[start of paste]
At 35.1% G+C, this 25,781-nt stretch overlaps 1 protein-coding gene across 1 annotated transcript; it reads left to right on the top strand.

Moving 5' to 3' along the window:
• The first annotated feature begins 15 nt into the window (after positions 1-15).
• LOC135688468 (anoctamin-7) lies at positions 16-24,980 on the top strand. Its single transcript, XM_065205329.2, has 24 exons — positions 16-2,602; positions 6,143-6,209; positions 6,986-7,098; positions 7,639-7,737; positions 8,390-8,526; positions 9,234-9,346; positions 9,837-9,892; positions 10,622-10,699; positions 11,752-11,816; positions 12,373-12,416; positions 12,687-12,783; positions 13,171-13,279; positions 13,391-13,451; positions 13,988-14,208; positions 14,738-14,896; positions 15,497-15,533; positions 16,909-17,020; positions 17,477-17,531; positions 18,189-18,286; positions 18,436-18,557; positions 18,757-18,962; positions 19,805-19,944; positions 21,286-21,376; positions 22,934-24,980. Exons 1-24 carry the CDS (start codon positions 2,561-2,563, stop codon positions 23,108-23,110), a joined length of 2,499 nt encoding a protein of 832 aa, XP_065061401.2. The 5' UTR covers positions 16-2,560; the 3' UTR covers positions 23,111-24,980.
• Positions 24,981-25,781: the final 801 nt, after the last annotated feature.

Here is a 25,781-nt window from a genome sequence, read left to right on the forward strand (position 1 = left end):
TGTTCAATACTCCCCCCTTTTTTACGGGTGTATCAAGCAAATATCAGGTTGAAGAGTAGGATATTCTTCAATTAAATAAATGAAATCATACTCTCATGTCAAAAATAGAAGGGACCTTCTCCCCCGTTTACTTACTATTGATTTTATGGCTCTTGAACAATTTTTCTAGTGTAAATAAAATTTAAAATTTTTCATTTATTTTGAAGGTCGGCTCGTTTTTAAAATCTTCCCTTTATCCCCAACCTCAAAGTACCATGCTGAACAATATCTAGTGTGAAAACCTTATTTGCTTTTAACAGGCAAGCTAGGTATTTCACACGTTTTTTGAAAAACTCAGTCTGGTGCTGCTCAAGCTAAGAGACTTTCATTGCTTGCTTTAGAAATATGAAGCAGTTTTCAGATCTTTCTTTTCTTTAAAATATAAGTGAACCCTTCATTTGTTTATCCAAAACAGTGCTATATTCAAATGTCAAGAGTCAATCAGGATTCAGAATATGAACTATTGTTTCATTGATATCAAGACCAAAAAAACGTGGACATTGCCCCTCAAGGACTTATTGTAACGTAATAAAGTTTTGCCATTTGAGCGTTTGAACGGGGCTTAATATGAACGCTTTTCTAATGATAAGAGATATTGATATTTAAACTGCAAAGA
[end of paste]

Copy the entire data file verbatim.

At 35.1% G+C, this 25,781-nt stretch overlaps 1 protein-coding gene across 1 annotated transcript; it reads left to right on the top strand.

Moving 5' to 3' along the window:
• The first annotated feature begins 15 nt into the window (after positions 1-15).
• LOC135688468 (anoctamin-7) lies at positions 16-24,980 on the top strand. Its single transcript, XM_065205329.2, has 24 exons — positions 16-2,602; positions 6,143-6,209; positions 6,986-7,098; positions 7,639-7,737; positions 8,390-8,526; positions 9,234-9,346; positions 9,837-9,892; positions 10,622-10,699; positions 11,752-11,816; positions 12,373-12,416; positions 12,687-12,783; positions 13,171-13,279; positions 13,391-13,451; positions 13,988-14,208; positions 14,738-14,896; positions 15,497-15,533; positions 16,909-17,020; positions 17,477-17,531; positions 18,189-18,286; positions 18,436-18,557; positions 18,757-18,962; positions 19,805-19,944; positions 21,286-21,376; positions 22,934-24,980. Exons 1-24 carry the CDS (start codon positions 2,561-2,563, stop codon positions 23,108-23,110), a joined length of 2,499 nt encoding a protein of 832 aa, XP_065061401.2. The 5' UTR covers positions 16-2,560; the 3' UTR covers positions 23,111-24,980.
• Positions 24,981-25,781: the final 801 nt, after the last annotated feature.

Here is a 25,781-nt window from a genome sequence, read left to right on the forward strand (position 1 = left end):
TGTTCAATACTCCCCCCTTTTTTACGGGTGTATCAAGCAAATATCAGGTTGAAGAGTAGGATATTCTTCAATTAAATAAATGAAATCATACTCTCATGTCAAAAATAGAAGGGACCTTCTCCCCCGTTTACTTACTATTGATTTTATGGCTCTTGAACAATTTTTCTAGTGTAAATAAAATTTAAAATTTTTCATTTATTTTGAAGGTCGGCTCGTTTTTAAAATCTTCCCTTTATCCCCAACCTCAAAGTACCATGCTGAACAATATCTAGTGTGAAAACCTTATTTGCTTTTAACAGGCAAGCTAGGTATTTCACACGTTTTTTGAAAAACTCAGTCTGGTGCTGCTCAAGCTAAGAGACTTTCATTGCTTGCTTTAGAAATATGAAGCAGTTTTCAGATCTTTCTTTTCTTTAAAATATAAGTGAACCCTTCATTTGTTTATCCAAAACAGTGCTATATTCAAATGTCAAGAGTCAATCAGGATTCAGAATATGAACTATTGTTTCATTGATATCAAGACCAAAAAAACGTGGACATTGCCCCTCAAGGACTTATTGTAACGTAATAAAGTTTTGCCATTTGAGCGTTTGAACGGGGCTTAATATGAACGCTTTTCTAATGATAAGAGATATTGATATTTAAACTGCAAAGA